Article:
Depending on the workload you might have a different answer. Some hypervisors work better with one arch over the other; and that might be a factor; but ignoring hypervisors lets examine the reason you’d want to use either. 32-bit: 32-bit operating systems are pretty efficient with their use of memory compared to 64-bit. (e.g. the same information typically occupies less space in memory). However there are limits on memory. (Yes, you could use PAE with a 32-bit kernel to get more addressable memory, but there is considerable CPU overhead to do so – which makes it inefficient given that all of this is virtualized) The 32-bit kernels also have a limit on how much memory is used by the kernel. This is really where the use case of 64-bit System VMs evolved from. Because one of the system VM functions is providing load balancing, the conntrack kernel module had a practical limit of ~2.5M connections – and that left precious little room for the kernel to do other things. CloudStack orchestrates HAProxy as the default virtual LB, which in turn uses conntrack. Having a heavily trafficked web property behind CloudStack’s 32-bit virtual load balancer might run into that limitation.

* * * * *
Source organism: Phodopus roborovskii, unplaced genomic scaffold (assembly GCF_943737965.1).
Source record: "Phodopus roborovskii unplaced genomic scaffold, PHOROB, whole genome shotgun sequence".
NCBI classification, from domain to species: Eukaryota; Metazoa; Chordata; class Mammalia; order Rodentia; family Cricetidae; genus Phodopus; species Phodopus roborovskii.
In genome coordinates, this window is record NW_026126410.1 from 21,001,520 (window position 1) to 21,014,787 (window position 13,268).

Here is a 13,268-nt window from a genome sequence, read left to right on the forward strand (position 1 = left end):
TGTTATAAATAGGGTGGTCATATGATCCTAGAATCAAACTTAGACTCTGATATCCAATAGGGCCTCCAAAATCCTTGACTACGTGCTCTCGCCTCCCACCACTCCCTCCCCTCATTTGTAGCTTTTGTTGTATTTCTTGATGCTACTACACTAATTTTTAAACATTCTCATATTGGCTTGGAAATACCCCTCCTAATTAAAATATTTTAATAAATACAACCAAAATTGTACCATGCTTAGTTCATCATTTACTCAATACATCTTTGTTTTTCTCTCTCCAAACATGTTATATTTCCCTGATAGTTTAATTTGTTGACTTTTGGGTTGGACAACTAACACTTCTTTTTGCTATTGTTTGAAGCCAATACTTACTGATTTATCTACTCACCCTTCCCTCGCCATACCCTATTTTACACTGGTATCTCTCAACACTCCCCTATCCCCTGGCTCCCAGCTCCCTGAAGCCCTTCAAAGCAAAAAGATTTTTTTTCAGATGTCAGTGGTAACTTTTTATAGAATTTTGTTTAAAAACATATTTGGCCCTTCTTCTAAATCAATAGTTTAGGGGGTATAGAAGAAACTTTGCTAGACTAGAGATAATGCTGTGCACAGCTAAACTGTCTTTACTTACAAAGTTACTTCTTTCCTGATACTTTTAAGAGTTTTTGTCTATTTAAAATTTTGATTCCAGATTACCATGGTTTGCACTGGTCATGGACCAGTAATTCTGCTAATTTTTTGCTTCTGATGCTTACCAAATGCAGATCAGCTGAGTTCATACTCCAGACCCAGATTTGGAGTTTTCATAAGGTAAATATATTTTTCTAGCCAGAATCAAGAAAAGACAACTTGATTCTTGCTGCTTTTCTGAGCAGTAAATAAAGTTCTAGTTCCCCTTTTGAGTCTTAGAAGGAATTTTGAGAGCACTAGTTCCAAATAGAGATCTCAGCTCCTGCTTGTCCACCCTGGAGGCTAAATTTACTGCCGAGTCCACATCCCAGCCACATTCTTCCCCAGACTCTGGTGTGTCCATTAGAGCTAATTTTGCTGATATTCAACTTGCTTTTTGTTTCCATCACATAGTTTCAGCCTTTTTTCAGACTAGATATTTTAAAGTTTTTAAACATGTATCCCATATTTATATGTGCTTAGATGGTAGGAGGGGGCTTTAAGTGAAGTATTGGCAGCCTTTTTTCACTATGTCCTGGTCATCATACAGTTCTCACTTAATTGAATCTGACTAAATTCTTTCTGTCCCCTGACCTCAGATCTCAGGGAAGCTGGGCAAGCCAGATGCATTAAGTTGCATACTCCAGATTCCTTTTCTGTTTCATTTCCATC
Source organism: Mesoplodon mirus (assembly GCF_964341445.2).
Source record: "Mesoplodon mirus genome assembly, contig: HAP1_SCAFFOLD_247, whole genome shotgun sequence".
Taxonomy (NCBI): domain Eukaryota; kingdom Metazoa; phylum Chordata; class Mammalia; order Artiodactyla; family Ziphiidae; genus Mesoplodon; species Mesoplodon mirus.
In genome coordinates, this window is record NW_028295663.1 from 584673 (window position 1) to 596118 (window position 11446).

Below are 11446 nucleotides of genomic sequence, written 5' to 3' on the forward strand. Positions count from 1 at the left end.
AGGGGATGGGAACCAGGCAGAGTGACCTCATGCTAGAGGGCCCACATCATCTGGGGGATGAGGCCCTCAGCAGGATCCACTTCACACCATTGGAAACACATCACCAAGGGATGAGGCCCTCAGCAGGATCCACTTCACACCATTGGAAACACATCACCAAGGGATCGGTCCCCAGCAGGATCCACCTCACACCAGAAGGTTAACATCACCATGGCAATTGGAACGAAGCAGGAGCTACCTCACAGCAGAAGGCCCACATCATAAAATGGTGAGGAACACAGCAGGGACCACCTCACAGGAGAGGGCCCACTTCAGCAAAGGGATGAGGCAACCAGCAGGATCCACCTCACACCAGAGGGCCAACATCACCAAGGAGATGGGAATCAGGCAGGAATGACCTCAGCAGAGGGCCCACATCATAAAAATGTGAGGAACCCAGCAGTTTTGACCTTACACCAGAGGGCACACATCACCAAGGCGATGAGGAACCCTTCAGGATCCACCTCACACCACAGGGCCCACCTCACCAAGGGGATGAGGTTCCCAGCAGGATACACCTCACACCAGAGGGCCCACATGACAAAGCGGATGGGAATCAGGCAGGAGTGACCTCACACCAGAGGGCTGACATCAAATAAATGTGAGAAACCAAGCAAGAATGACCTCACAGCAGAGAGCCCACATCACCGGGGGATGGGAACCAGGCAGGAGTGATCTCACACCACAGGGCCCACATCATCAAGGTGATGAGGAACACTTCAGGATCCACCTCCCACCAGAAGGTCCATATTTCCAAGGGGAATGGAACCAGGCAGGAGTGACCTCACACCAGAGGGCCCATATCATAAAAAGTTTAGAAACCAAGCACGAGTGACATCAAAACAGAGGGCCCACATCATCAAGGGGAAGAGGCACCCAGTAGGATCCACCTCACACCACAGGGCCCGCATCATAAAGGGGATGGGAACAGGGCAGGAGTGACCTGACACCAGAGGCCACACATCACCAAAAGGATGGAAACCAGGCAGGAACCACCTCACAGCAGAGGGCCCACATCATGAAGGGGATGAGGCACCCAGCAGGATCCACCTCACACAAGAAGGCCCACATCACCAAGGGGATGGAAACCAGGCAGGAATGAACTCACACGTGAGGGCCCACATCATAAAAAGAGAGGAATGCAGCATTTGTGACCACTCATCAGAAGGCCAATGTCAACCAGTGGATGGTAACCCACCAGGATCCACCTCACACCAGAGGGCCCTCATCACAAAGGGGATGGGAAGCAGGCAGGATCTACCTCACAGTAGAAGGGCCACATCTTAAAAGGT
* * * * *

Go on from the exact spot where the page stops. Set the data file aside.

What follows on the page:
64-bit: Not nearly as efficient with memory usage; however it can address more of it. You’ll actually tend to need more memory for the same level of functionality; but if you need to push the envelope further than a 32-bit machine, then at least you have an option to do so.

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ApacheCon approaches

Posted by on in Open Source

It doesn't seem possible, ApacheCon is less than a week away. CloudStack Collaboration Conference follows shortly. I am excited about seeing ApacheCon this year, the schedule is huge and contains a ton of interesting content. That actually may be a detriment - so much content it will make deciding what talks to see difficult.

Particularly interesting to me is the ton of big data talk. There are plenty of big data projects at the ASF, and those projects have managed to bring 5 days worth of big data content to ApacheCon, coupled with 3 days worth of Lucene/Solr content. Keeping in mind that the ASF is the home for the majority of open source big data projects and ApacheCon becomes a must-attend event if you care about big data.

But ApacheCon is more than just big data, there are tracks for cloud and mobile development, as well as perennial favorites like Traffic Server, and Tomcat. 28 tracks in total.